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Module 0 Week 3 Day 10 Challenge Part 3
The number \(\frac{355}{113}\) is very interesting. Let's found out why
To put it simply, there exist many beautiful ways to approximate \(\pi.\) Since the number \(\frac{355}{113}\) is interesting, maybe we can find it as a part of those approximations. Let's take a look:
Taylor Series: \(\pi=4\times(\frac{1}{1} - \frac{1}{3} + \frac{1}{5} - \frac{1}{7} + \frac{1}{9} - \frac{1}{11} + \frac{1}{13} - ...\infin)\)
These partial expansions give us the following sequence of rationals: \(4, \frac{8}{3}, \frac{52}{15}, \frac{304}{105}, \frac{1052}{315}, ...\infin\)
This series converges very slowly despite having huge denominators (but it becomes closer and closer to \(\pi\) as it gets closer to infinity). In addition, our fraction \(\frac{355}{113}\) is nowhere in sight. Hmm, it wasn't an efficient algorithm, so maybe we will find the fraction we want in another one!
Wallis's Rational Expression: \(\pi=2\times(\frac{2}{1}\times \frac{2}{3}\times \frac{4}{3}\times \frac{4}{5}\times \frac{6}{5}\times \frac{6}{7}\times \frac{8}{7}\times \frac{8}{9}\times ...\infin)\)
The partial expansions of this infinite fraction are: \(4, \frac{8}{3}, \frac{32}{9}, \frac{128}{45}, \frac{256}{75}, \frac{512}{175}, ...\infin\)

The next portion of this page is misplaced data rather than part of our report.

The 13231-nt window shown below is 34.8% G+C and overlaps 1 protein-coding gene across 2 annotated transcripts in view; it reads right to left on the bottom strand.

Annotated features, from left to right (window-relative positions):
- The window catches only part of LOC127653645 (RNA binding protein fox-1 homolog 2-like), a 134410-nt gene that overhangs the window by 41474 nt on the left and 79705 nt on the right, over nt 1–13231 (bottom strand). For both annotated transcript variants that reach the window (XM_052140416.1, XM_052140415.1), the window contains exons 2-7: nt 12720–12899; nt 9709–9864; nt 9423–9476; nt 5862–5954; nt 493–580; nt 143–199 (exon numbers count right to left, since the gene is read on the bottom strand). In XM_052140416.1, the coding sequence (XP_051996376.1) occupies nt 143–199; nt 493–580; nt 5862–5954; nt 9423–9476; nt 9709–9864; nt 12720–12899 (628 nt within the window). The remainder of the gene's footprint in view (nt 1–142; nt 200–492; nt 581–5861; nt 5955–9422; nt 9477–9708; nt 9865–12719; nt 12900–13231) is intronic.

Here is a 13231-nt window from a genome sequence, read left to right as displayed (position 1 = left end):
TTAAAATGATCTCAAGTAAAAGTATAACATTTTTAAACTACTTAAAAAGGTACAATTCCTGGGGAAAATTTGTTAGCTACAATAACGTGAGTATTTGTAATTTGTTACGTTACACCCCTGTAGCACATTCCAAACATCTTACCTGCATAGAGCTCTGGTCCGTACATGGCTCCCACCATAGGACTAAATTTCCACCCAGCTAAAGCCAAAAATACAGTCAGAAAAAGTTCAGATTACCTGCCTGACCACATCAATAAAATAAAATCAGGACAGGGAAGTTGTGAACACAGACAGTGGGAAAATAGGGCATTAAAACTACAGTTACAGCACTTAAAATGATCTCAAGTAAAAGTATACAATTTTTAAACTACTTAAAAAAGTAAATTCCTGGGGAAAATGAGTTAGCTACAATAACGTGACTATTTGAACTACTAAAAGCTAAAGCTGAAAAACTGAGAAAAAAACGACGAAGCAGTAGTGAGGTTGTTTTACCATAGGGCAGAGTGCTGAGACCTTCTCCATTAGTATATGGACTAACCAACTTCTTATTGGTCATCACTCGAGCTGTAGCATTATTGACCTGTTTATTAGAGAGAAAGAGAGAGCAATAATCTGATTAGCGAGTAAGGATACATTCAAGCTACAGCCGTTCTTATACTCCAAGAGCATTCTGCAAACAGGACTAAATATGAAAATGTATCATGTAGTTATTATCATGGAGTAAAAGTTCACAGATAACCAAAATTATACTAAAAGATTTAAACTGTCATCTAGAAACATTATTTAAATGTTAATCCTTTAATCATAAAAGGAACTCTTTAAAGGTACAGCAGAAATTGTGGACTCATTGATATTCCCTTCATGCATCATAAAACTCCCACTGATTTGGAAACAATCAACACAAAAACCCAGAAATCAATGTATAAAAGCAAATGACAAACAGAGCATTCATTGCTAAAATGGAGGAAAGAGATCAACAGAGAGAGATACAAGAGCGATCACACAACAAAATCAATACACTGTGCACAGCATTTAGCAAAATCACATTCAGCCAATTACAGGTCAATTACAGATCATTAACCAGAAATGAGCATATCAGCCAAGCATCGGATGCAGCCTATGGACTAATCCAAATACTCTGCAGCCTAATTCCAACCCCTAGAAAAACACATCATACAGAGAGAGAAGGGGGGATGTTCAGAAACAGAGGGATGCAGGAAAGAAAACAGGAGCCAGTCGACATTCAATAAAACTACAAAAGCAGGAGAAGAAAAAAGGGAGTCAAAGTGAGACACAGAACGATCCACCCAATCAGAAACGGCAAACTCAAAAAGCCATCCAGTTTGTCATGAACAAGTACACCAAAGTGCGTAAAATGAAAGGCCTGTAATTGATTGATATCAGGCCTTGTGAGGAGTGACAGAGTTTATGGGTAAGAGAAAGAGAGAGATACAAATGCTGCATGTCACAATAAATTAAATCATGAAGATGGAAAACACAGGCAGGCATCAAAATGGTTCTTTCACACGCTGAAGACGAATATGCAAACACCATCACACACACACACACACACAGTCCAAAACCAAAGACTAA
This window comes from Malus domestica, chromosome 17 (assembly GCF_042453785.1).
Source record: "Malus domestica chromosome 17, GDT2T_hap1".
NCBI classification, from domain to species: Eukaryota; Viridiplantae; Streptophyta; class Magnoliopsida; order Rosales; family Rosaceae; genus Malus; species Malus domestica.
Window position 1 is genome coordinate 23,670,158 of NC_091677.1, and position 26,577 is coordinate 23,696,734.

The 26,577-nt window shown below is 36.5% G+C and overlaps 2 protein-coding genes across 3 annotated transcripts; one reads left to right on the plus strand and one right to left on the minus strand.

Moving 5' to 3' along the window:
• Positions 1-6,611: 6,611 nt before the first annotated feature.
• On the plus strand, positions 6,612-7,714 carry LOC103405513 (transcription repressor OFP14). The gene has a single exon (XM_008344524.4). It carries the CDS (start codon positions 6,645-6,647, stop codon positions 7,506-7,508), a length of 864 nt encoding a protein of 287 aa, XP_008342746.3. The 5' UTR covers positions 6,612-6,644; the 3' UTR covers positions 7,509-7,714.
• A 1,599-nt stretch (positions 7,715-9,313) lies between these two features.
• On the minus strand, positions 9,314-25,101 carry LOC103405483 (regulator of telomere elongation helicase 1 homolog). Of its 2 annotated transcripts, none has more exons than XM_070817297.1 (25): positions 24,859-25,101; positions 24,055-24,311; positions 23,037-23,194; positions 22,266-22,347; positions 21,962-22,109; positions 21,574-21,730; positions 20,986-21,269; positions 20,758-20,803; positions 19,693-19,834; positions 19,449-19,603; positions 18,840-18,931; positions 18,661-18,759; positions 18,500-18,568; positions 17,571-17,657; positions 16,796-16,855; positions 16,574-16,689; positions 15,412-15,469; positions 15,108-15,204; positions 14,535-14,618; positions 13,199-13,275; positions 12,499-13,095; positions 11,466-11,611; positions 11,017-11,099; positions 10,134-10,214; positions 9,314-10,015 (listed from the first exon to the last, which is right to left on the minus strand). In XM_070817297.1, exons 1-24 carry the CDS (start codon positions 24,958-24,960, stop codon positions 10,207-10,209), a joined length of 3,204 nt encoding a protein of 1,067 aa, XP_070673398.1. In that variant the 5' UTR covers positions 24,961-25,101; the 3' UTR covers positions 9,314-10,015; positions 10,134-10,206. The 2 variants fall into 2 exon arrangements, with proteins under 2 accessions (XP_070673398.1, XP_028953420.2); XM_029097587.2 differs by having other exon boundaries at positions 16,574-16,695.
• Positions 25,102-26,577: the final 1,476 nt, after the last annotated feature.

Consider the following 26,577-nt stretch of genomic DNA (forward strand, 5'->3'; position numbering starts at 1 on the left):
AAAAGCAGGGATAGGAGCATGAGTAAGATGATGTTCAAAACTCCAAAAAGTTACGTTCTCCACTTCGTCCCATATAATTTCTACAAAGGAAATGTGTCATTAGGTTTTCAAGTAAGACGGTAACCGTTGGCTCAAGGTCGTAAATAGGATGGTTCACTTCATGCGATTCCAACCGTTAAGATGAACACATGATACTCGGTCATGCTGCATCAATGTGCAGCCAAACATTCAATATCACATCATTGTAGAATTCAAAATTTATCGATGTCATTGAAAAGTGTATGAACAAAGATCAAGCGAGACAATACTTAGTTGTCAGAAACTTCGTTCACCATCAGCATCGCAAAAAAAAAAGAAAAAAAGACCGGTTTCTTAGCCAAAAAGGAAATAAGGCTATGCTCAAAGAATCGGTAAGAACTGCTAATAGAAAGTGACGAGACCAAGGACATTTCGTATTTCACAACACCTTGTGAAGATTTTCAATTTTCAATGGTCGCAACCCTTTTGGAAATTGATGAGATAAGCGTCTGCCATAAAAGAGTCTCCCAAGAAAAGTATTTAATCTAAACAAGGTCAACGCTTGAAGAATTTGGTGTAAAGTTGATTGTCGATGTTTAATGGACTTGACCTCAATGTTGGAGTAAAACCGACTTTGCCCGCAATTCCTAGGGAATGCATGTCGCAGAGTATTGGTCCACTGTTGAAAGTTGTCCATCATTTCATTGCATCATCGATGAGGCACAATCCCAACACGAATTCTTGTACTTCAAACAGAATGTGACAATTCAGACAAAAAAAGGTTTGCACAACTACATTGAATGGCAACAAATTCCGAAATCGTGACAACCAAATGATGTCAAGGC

Unfortunately, this series also converges very slowly and \(\frac{355}{113}\) does not appear. Let's take a look at the next algorithm.
Gauss's continued fraction: $$\pi=4\div(1+\frac{1\times 1}{3+\frac{2\times 2}{5+\frac{3\times 3}{7+\frac{4\times 4}{... \infin}}}})$$
This expands to a sequence of rationals that converges much more quickly than the previous examples: \(4, \frac{16}{5}, \frac{22}{7}, \frac{179}{57}, \frac{952}{303}, ...\infin\)
Ah, ha! Here we can see that Gauss's expansion has justified the rational approximation \(\frac{22}{7}\), which appears as the third approximation in the sequence. But there is no mentioning of \(\frac{355}{113}.\) Well, maybe we can find it in the next one
Lange's Sequence: $$\pi=3+\frac{1\times 1}{6+\frac{3\times 3}{6+\frac{5\times 5}{6+\frac{7\times 7}{... \infin}}}}$$
The sequence of partial fractions begins with: \(3, \frac{22}{7}, \frac{169}{51}, \frac{1462}{465}, ...\infin\)
This is another fast-converging sequence, and it includes \(\frac{22}{7}\), But again, \(\frac{355}{113}\) does not appear.
...etc.
The quest is not over. Mathematicians are still hunting for faster-converging sequences of rational \(\pi\) approximations. But \(\frac{355}{113}\) does not appear naturally in any those sequences that can be used to derive \(\pi.\)
So, where does this number \(\bf\frac{355}{113}\) come from?...